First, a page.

Some blackhats would prefer only a few select systems with a large amount of bandwidth at their disposal, eg, universities with SGI's, IRIX, BSD boxes connected to 155Mb internet backbones. You would only need a few of these to do a lot of damage. However, becuase these machines *generally* are prized posessions, in a working environment, they are *generally* well looked after by people with a fair bit of experience. - This puts these machines out of the reach of a lot of blackhats/lamers - ie, there is no auto-root exploit on packet storm, meaning these pricks sure as hell dont have a chance of rooting the box.
So, the majority of these lamer / less-er skilled "blackhats" end up using windows boxes (IMO) for their DDOS attacks. Why? becuase it is easy to find unpatched windows boxes on the internet - there (currently) is more of them if your looking in the right places (read: IP Ranges used by DSL/Cable ISP's). On these IP ranges, typically for home use, you have a lot of people who know f-all about computers, let alone security, and yes, most of these people use windows. Hence my theory that most DDOS agents are windows boxes. If you can get a trojan with DDOS capabilities installed on enough machines with, lets say 512kb bandwidth, collectivly you have an effective DDOS network.
With regards to most secure OS...
No OS is completly secure. If he thinks otherwise.... educate him
People say "Oh, Look, OpenBSD is secure, because by default they dont turn on many / any? services". So are you saying OpenBSD machines dont get rooted? Of course they do. Why? User Error / User Incompetence.
Im not going to say any more on the issue of most secure os, as i think that sums it up nicely.
So this guy downloads and installs Linux. Now he finds out he needs a driver for his video card. Is this really such a big deal? If i need a driver for a piece of hardware, i do 2 things: 1) Google. 2) Visit the manufacturers website. After locating the driver, it is normally a case of reading any installation instructions that came with the driver, and googling for Howto / tutorials if still stuck. Even after that, if i need help, I will ask on a forum like this one.
In the case of this guy, if he had done this, he would have overcome the driver issue and been up and running in less than an hour (and learnt a lot in the process). That whole scenario and his inability to solve / seek help for simple problems says more about him personally than it does about Linux...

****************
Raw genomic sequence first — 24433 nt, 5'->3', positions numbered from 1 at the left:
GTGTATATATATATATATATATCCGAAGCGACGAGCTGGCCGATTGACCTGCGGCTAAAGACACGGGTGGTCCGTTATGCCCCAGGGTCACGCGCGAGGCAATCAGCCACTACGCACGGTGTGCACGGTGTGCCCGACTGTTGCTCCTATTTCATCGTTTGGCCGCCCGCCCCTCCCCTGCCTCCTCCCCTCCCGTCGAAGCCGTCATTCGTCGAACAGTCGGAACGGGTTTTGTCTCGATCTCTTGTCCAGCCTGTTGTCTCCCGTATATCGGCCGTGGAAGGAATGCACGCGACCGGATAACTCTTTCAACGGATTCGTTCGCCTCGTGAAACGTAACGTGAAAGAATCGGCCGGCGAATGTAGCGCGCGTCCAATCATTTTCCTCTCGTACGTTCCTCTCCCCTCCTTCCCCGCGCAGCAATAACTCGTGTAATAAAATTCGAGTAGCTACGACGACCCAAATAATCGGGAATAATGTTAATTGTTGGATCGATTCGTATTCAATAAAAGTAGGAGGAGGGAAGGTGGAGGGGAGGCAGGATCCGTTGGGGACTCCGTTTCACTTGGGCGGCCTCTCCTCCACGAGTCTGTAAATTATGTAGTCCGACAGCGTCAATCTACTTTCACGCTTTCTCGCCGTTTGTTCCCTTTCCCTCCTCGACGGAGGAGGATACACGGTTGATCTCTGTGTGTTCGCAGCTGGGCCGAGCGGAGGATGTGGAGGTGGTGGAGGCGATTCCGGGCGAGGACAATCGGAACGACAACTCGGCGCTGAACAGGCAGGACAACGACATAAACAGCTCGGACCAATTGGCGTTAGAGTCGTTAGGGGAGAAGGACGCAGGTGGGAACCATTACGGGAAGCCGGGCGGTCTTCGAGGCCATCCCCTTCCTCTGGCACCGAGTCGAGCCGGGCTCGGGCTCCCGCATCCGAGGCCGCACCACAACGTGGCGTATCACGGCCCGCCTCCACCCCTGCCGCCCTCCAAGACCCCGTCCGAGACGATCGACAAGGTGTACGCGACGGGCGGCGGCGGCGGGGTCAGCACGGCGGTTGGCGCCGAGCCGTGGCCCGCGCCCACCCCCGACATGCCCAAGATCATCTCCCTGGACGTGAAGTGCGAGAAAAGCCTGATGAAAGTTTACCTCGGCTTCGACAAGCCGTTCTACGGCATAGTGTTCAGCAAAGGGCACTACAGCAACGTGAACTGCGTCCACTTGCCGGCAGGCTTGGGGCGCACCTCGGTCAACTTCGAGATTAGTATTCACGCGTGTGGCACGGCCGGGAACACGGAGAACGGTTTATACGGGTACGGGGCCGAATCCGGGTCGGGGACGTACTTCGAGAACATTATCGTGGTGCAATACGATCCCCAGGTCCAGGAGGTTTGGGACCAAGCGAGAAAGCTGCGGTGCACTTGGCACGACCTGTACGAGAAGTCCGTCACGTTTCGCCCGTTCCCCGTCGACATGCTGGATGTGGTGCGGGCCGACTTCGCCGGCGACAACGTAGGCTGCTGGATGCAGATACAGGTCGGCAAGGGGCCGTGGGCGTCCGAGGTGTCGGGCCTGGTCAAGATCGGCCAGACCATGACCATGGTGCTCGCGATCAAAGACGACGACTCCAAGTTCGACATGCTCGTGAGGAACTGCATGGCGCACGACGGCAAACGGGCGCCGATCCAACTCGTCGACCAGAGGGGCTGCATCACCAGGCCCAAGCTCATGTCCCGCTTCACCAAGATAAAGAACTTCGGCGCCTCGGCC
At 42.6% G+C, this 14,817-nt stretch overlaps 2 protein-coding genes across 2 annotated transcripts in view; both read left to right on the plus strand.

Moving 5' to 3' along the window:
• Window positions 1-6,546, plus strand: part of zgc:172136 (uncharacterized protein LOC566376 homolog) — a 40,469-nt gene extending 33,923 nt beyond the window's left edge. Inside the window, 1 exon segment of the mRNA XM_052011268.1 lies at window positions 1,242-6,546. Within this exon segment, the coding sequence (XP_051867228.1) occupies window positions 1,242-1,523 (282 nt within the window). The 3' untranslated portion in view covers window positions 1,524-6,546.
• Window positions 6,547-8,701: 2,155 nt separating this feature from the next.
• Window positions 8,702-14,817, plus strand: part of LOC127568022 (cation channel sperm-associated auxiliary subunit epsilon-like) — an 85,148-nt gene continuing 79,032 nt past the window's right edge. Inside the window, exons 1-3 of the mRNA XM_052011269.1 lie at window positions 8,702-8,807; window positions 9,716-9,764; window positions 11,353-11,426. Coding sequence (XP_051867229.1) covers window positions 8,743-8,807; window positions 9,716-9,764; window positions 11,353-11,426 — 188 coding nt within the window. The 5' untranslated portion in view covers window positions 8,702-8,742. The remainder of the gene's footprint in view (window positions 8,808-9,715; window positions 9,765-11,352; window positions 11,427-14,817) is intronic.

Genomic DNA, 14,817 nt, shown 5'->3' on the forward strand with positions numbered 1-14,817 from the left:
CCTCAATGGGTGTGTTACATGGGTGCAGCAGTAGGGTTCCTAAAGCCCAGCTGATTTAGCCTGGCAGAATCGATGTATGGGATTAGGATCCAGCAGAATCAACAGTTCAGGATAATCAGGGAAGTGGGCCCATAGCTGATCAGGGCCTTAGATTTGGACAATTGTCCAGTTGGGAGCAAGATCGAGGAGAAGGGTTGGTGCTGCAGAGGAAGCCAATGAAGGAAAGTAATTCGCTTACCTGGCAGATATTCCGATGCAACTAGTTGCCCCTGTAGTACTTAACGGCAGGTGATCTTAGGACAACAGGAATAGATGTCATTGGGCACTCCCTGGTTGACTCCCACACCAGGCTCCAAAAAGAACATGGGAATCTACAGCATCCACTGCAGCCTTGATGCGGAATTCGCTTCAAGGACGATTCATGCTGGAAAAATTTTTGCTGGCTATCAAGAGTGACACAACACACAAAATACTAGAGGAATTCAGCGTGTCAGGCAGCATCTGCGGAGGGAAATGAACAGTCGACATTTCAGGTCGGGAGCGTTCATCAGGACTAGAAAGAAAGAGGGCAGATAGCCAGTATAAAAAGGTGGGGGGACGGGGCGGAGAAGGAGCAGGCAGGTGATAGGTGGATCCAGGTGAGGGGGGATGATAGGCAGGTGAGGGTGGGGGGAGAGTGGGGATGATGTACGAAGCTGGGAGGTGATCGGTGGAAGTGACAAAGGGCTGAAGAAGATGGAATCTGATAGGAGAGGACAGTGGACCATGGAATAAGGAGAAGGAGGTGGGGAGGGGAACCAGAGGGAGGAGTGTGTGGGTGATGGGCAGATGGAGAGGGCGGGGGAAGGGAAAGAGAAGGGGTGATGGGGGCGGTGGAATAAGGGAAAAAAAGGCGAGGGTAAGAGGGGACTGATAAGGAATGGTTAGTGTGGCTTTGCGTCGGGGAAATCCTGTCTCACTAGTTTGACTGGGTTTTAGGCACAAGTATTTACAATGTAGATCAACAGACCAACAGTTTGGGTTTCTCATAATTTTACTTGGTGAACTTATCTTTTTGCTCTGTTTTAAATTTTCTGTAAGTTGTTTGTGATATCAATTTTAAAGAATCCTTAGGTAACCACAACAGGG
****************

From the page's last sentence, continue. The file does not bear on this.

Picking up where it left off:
Generally speaking, im not keen on Linux Vs Windows discussions, as they easily get out of hand (and i hate seeing all those Windows users in the wrong ), but sometimes a light discussion is good.
- 12-04-2003 #4
Well...I really can't say much more than what J said except to expand on the fact that security always, no matter the OS, comes down to the user. Install the newest OpenBSD and WinXP SP1 and I'd be willing to bet that, before settings are tampered with, the BSD box is more secure. But who does that? Each box is as individual as the owner. If they are lazy or incompetant, it's a good be their box will reflect that.
And if someone is stupid and ignorant, then you can bet money (and win!) that they'll be vulnerable somehow...which is why we should have computing licenses. "You must have an IQ of 110+ to operate a PC. If not, use a typewriter.""Time is an illusion. Lunchtime, doubly so."
~Douglas Adams, The Hitchhiker's Guide to the Galaxy
- 12-04-2003 #5
Yep one more here who agrees its not OS its user if you read alot of posts like this on the forum you always get the same answer.
- 04-19-2006 #6
- Join Date
- Apr 2006
just a thought
I definatly agree that everyones computers are done differently, they are indeed as individual as the person they belong to.
Computer liscences....... were do I sign up my parents for the typewriter.
- 04-19-2006 #7
This is a very old thread and I see no reason to resurrect it. Locked.Registered Linux user #270181